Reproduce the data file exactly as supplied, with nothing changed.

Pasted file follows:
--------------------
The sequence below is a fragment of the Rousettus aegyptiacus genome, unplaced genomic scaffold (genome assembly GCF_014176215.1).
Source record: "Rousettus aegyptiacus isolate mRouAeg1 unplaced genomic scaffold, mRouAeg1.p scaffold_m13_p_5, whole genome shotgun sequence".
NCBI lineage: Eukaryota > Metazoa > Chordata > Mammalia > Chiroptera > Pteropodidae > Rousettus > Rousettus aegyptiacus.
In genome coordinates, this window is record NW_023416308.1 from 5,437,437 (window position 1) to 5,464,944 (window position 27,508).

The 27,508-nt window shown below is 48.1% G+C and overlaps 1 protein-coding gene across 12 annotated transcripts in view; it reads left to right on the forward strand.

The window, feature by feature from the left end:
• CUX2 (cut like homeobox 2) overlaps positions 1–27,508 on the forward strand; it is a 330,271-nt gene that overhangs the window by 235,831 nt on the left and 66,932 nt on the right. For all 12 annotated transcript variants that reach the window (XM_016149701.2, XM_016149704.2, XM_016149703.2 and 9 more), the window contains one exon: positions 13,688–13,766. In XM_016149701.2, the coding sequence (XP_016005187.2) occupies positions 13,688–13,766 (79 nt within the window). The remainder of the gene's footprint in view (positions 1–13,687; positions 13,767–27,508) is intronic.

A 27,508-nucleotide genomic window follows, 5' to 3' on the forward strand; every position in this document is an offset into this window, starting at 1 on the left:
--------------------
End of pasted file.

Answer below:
The sequence below is a fragment of the Rousettus aegyptiacus genome, unplaced genomic scaffold (genome assembly GCF_014176215.1).
Source record: "Rousettus aegyptiacus isolate mRouAeg1 unplaced genomic scaffold, mRouAeg1.p scaffold_m13_p_5, whole genome shotgun sequence".
NCBI lineage: Eukaryota > Metazoa > Chordata > Mammalia > Chiroptera > Pteropodidae > Rousettus > Rousettus aegyptiacus.
In genome coordinates, this window is record NW_023416308.1 from 5,437,437 (window position 1) to 5,464,944 (window position 27,508).

The 27,508-nt window shown below is 48.1% G+C and overlaps 1 protein-coding gene across 12 annotated transcripts in view; it reads left to right on the forward strand.

The window, feature by feature from the left end:
• CUX2 (cut like homeobox 2) overlaps positions 1–27,508 on the forward strand; it is a 330,271-nt gene that overhangs the window by 235,831 nt on the left and 66,932 nt on the right. For all 12 annotated transcript variants that reach the window (XM_016149701.2, XM_016149704.2, XM_016149703.2 and 9 more), the window contains one exon: positions 13,688–13,766. In XM_016149701.2, the coding sequence (XP_016005187.2) occupies positions 13,688–13,766 (79 nt within the window). The remainder of the gene's footprint in view (positions 1–13,687; positions 13,767–27,508) is intronic.

A 27,508-nucleotide genomic window follows, 5' to 3' on the forward strand; every position in this document is an offset into this window, starting at 1 on the left: